Hamburg, August 19, 2014 – MELEMA Pharma GmbH, a biopharmaceutical company developing derivatives of natural compounds for the treatment of oncological and immunological diseases, today announced Phase II data demonstrating that its lead compound Aviscumine (ME-503), an immune potentiator, may improve survival of patients with refractory metastatic melanoma (stage IV). The data are published now in Journal for Immunotherapy of Cancer 2: 27 (2014).

The open-label Phase II multicenter trial (NCT00658437)was designed to test the influence of subcutaneous injections of Aviscumine (ME-503) on progression-free survival (PFS) and overall survival (OS) of patients with unresectable metastatic melanoma (stage IV) after antineoplastic treatment failure. The trial included 31 eligible patients and was conducted at four German sites.

The progression-free survival rate after 3 months was 32.3%, while the 1-year-survival rate was 45.0% and median overall survival time (mOS) 11 months in the full analysis set/intention to treat population (FAS/ITT). In case of the standard therapy with Dacarbazine the 1-year-survival rate is usually about 30% and the mOS between 6 and 8 months, respectively. The majority of treatment-related adverse events were not severe application site reactions and pruritus.

The skin reactions appeared in 70% of the patients seem associated with the efficacy of the drug. Thus the 1-year-survival rate of 62% and the mOS of 15 months are in these patients much higher compared to the total study group. Patients without any skin reactions due to the injection of the drug apparently failed to prove the clinical benefit.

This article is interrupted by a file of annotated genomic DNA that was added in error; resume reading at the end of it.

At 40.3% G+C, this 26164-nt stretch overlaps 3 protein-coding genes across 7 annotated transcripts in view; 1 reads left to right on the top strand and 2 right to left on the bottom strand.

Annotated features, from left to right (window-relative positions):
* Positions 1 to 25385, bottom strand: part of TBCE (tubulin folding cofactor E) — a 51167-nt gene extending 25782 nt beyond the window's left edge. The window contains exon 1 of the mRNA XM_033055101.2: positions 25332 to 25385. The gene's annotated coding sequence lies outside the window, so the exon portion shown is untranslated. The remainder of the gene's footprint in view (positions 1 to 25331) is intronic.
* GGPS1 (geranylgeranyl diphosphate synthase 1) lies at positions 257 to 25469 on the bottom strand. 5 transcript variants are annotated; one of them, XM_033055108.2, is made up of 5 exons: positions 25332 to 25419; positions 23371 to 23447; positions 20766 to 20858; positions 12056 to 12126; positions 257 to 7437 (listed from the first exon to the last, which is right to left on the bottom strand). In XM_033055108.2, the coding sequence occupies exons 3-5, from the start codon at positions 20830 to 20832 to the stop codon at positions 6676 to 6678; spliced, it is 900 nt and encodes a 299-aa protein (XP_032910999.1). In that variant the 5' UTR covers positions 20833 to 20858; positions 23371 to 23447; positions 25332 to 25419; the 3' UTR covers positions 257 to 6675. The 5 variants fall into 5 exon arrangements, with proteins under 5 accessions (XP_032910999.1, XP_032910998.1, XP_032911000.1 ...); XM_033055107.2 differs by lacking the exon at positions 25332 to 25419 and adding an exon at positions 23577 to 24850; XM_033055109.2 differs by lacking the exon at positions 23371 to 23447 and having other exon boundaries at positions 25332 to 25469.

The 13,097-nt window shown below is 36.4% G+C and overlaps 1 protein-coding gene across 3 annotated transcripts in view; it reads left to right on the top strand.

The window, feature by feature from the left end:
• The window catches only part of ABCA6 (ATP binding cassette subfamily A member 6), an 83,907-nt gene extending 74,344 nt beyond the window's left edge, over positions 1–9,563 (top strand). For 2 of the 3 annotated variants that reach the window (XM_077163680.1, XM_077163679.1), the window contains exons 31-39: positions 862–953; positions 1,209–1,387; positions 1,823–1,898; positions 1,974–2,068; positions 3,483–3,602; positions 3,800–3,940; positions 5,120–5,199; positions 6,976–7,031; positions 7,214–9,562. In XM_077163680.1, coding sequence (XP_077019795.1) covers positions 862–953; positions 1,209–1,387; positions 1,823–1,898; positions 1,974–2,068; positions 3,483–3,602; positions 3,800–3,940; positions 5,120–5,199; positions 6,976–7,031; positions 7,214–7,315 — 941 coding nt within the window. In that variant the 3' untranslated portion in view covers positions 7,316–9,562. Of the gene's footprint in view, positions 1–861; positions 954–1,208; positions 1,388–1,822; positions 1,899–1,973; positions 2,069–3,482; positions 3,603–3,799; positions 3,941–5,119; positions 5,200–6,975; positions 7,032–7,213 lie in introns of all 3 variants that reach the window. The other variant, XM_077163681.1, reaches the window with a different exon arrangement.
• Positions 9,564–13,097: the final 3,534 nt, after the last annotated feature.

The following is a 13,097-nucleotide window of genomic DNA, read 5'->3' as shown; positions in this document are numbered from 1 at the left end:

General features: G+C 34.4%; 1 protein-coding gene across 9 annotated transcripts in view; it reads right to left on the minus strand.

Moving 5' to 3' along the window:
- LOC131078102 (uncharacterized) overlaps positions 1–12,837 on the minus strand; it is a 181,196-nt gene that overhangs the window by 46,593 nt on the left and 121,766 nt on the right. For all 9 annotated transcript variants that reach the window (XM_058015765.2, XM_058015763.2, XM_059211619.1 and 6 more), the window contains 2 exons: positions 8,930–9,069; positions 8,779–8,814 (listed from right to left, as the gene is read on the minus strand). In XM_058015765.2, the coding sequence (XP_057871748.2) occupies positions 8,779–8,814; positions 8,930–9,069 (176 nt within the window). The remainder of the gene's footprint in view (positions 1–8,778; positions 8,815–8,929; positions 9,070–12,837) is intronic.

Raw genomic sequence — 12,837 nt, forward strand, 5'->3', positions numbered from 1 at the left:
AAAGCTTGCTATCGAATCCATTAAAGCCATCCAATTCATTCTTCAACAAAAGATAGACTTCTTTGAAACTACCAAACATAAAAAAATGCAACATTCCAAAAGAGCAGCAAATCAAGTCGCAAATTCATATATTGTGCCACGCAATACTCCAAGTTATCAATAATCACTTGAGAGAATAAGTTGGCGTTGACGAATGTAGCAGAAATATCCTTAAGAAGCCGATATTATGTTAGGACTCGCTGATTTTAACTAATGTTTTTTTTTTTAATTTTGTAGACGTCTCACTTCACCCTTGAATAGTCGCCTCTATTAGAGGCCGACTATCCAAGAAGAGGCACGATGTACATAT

“The results clearly suggest that ME-503 is active in patients with metastatic melanoma, and they add to our evidence that the compound has great potential as a highly active immunotherapeutic,” said Hans Lentzen, CSO of MELEMA. “We see activity in all grades of metastatic melanoma, in particular in repeatedly pretreated melanoma patients.”

“More than 70% of the patients in this trial were suffering from the most severe stage IV M1c metastatic melanoma,” said the principle investigator of the trial, Dr. Peter Mohr from the Elbe Klinikum Buxtehude, Germany, upon completion of the study report in March 2011. “These patients already have developed distant metastases, e.g. in the liver, have an elevated lactate dehydrogenase level and have experienced previous treatments. The results of this trial therefore are very encouraging and require confirmation in a large randomized phase III trial. Furthermore, the subcutaneous application of the drug is of advantage for allowing an outpatient treatment and has shown a good compliance.”